32 year-old Chinese photographer Fan Shi San recounts his experience cycling along China’s Great Wall and documenting the landscapes he found during the journey.
Hello Fan, thank you for this interview. What are your main interests as a photographer?
I want to create my own ideal visual story. Photography is an easy way to get that for me. Besides, creating a body of work is a long journey, and I find the whole process to be interesting and satisfying.
For your series The End of the Great Wall you cycled for about 4,000 miles along China’s best-known landmark. Why did you decide to engage in such a project, and how long did the journey take you?
When I got my Chinese ID card at 16, I saw a stamp on it of one of the Great Wall’s towers. As a Chinese, the Great Wall is part of my identity. Before taking my trip I visited two segments of the Great Wall around Beijing – later, I felt the desire to take a look at and photograph the whole length of the wall. I’ve been to many cities in China, so I had this idea that I knew the country very well; but cycling along the Great Wall is the best way to explore the whole country. The journey took me 3 months in total.
How did you get the idea to travel along the Great Wall by bike?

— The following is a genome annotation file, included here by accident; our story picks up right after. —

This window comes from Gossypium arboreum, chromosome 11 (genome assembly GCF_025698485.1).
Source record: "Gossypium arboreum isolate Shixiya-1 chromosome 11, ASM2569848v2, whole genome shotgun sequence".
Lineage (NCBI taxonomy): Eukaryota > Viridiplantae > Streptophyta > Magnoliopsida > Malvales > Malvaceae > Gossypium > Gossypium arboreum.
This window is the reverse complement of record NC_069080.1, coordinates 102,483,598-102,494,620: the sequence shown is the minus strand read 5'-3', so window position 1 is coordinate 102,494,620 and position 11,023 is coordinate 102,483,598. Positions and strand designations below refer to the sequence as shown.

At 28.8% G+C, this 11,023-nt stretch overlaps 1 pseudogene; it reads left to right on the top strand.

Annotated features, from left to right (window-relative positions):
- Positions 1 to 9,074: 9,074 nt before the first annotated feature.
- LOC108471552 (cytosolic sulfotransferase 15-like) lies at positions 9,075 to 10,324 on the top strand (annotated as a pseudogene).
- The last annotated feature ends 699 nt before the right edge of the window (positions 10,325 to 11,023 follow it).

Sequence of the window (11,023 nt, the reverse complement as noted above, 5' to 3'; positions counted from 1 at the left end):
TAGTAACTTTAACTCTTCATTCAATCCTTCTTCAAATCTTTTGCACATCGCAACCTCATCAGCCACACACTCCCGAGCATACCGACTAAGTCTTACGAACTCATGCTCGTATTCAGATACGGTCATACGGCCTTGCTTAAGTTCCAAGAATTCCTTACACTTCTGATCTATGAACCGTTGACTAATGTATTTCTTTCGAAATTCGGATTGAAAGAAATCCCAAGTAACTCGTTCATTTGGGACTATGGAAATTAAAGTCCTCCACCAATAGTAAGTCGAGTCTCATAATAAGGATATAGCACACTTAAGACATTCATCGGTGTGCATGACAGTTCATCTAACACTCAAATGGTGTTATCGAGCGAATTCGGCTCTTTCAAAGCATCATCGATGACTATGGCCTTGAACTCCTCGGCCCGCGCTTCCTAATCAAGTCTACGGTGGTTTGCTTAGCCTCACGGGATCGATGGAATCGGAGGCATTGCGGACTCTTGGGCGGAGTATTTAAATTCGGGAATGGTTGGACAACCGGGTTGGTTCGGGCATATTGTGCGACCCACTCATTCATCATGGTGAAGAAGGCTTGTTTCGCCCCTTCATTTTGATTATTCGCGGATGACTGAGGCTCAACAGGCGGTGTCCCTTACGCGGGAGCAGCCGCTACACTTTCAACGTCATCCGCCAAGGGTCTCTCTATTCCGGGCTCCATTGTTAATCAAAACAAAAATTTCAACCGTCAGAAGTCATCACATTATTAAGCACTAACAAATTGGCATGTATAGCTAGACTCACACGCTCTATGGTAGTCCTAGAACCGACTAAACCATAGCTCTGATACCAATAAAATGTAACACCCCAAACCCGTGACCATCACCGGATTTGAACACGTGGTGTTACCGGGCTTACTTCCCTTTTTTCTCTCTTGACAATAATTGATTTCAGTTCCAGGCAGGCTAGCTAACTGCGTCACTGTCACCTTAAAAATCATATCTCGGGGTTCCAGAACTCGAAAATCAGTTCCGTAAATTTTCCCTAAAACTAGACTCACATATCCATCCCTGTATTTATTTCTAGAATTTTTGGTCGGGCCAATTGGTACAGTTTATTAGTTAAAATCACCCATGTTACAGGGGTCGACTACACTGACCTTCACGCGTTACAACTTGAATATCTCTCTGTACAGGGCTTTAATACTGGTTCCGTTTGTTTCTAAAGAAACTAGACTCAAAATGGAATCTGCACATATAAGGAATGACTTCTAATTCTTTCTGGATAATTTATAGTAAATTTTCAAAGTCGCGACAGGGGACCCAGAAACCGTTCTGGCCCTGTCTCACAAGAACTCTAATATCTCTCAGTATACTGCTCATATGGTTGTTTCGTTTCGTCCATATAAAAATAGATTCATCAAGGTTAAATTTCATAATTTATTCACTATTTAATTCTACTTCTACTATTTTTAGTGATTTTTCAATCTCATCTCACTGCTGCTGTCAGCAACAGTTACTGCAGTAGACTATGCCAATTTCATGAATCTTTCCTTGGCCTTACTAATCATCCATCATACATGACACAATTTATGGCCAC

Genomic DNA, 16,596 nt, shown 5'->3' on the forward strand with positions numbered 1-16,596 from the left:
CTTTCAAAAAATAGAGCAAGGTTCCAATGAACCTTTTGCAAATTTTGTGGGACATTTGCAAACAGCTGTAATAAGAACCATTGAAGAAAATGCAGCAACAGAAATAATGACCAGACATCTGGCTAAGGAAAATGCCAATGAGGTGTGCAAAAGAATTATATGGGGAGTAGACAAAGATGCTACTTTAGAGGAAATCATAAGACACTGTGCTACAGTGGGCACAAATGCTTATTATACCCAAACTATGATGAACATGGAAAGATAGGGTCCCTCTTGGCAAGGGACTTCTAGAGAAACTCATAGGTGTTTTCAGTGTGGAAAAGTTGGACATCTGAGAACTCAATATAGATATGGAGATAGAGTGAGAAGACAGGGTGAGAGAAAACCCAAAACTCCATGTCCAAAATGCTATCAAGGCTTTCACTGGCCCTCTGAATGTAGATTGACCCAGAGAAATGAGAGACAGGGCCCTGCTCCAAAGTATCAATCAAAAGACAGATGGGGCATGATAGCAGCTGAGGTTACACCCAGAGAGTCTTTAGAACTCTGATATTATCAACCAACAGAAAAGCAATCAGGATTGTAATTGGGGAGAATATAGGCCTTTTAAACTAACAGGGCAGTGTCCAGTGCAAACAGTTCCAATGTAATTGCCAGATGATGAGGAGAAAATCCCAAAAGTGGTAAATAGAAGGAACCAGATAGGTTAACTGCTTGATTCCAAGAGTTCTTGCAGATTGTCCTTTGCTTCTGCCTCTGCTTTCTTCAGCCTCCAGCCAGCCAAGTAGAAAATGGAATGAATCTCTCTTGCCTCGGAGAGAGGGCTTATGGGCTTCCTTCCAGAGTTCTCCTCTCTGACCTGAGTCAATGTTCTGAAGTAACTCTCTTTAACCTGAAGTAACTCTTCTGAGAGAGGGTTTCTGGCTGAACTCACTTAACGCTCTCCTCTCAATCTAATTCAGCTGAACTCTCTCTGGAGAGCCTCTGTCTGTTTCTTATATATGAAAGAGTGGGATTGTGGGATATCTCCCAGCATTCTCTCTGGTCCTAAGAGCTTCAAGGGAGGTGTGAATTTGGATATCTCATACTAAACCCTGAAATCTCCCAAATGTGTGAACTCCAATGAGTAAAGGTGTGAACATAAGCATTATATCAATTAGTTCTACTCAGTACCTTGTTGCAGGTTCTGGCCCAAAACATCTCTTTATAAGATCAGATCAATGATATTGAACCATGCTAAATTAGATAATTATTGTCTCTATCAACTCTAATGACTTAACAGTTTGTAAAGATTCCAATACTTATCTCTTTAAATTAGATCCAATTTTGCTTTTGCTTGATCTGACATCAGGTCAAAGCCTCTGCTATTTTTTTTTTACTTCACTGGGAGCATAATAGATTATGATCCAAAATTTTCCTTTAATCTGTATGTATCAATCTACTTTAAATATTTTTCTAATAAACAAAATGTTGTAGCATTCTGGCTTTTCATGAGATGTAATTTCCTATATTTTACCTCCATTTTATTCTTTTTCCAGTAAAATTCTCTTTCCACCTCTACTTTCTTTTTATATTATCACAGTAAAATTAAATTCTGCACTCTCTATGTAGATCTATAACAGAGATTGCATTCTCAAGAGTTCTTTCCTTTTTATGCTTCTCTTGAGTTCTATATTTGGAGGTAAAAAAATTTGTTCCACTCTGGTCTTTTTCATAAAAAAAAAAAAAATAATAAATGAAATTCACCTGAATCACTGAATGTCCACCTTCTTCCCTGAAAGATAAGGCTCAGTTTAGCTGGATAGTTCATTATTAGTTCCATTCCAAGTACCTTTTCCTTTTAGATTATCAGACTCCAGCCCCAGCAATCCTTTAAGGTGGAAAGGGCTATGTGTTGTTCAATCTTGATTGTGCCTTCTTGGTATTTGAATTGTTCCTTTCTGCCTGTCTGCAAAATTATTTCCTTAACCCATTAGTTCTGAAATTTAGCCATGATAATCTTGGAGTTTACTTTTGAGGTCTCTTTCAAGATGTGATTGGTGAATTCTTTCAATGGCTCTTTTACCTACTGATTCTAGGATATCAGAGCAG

I chose to ride by bike to be able to carry food, water and my equipment with me, including 120 rolls of film. I was also carrying along a tent, so when I was tired or found a good spot I had the freedom to stop there and stay for days. Plus travelling by bike is not very expensive, and I like the experience of cycling everyday.
What did you expect to see before leaving, and what did you actually find during your journey?
I didn’t have any big expectations because I imagined such a long journey was going to hold many surprises. What I discovered is that the Chinese landscape as well as customs and dialects are so different from East to West.
The Great Wall extends well into China’s inland, far from the big metropolises that have so rapidly developed in the last few decades. How does China look like in its most remote corners?
It’s very different. Metropolises attract most the wealthiest and most talented – young people all want to move to the big cities. The remote regions of the country used to be metropolises hundreds of years ago, before modernity: that’s actually why the Great Wall has such a huge reach in the first place.
What have been the main influences on your photography?
I like Walker Evans.
Who are some of your favorite contemporary photographers?
Liu Zheng and Li Zhengsheng.
Choose your #threewordsforphotography.
Diary. Ink. Motion.